When you've carefully sourced extremely fresh oysters, a really great way to actually taste them is to keep the condiments as simple as possible. That said, adding condiments is a great way to play with flavor. Since salt and acid foods balance each other, you can't go wrong with some lemon.
Whatever you do, remember that all you need is a few drops.
A classic mignonette is amazingly simple: red wine vinegar, shallots, and cracked black pepper. From there, you can get as creative as you like, switching up the vinegars, adding white pepper, adding jalapenos and cilantro and lime (as in Hog Island Oyster Company's "hogwash").
Bread & Butter
Another classic European way to serve oysters is with bread (sometimes brown, but always thick and chewy), sea salt, and farmstead butter. Most of these European oyster traditions were created for the European Flat or Belon oyster, and that oyster is truly a mouthful. It cries out for something to wash it down. Our pacific oysters are much friendlier, and easy to overpower with too much condiment... but it's still fun to pretend you're in Paris.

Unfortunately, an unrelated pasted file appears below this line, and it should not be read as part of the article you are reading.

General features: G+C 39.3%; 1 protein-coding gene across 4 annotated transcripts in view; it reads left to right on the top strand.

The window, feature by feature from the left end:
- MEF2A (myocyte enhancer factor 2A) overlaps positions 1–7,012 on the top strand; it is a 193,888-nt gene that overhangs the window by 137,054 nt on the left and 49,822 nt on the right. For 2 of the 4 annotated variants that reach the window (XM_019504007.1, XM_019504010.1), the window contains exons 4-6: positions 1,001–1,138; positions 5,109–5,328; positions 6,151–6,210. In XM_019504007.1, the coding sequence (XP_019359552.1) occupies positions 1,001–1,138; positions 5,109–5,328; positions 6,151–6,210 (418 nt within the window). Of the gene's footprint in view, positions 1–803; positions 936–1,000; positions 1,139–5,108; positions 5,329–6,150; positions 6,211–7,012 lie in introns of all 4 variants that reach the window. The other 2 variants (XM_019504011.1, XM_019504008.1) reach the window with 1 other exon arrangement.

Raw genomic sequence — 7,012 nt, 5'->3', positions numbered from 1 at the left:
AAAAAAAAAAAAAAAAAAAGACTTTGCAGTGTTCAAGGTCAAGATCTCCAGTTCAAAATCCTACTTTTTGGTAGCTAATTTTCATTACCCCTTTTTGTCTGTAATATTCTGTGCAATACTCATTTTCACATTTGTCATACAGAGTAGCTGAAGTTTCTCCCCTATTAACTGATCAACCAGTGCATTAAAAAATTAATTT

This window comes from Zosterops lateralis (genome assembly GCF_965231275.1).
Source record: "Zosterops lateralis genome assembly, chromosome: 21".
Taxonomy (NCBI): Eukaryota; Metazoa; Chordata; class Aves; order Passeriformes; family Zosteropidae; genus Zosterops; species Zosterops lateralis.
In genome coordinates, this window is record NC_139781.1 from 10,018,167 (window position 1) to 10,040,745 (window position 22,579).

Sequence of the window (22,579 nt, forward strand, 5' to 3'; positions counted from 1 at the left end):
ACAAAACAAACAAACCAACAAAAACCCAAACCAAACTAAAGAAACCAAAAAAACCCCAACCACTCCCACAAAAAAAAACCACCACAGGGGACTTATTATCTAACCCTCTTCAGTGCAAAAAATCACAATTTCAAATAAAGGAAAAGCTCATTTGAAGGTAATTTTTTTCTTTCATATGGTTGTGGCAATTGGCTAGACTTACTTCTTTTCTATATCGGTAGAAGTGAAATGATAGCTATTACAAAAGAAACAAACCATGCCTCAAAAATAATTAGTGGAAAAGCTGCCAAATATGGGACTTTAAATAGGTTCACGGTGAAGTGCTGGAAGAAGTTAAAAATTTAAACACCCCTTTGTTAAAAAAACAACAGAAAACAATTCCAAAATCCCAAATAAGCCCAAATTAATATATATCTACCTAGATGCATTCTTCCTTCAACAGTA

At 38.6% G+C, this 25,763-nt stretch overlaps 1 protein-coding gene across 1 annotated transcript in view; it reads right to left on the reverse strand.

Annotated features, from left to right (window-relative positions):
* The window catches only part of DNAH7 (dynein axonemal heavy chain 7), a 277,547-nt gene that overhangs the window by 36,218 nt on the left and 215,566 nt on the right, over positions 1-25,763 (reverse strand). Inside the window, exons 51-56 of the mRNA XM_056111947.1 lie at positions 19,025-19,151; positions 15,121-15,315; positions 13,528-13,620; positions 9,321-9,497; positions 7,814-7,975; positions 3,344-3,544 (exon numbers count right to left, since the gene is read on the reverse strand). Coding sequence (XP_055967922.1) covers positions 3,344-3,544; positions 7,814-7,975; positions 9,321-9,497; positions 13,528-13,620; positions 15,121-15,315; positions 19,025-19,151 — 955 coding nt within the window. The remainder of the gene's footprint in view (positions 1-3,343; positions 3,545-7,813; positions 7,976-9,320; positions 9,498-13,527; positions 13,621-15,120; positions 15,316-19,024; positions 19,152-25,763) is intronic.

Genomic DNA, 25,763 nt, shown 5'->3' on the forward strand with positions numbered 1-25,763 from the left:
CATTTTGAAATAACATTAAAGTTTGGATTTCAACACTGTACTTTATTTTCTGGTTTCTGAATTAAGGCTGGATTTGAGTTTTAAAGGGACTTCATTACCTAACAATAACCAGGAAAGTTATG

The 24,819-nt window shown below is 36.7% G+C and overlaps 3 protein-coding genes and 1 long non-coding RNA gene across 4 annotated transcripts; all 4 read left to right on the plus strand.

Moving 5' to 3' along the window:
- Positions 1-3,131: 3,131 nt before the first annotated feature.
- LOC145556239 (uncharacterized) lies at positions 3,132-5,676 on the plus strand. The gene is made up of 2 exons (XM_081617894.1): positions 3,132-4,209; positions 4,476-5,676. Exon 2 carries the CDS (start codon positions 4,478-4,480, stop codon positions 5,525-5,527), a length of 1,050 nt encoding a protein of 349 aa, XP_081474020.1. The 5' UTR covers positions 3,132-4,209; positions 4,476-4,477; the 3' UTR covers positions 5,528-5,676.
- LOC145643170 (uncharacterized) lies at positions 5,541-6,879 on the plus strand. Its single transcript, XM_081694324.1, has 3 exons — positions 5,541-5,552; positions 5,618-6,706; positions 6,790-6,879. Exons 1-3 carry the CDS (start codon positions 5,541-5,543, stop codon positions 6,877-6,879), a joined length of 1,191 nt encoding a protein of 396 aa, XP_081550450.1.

We love freshly grated horseradish root on oysters, and almost always serve it at our "serious" oyster tastings (as opposed to those times we're just leaned over the kitchen sink). The grassy bite of fresh horseradish is an amazingly complement to the fruity saltiness of a fresh raw oyster.
Heat is a great way to spice up an oyster, and it's such a classic American way to serve them that it never really gets old. We really love Fred & Floyd's Hot Lime Sauces, because they complement the oyster a bit more than a red hot sauce typically does. And remember to take it easy... some hot sauces pour pretty fast!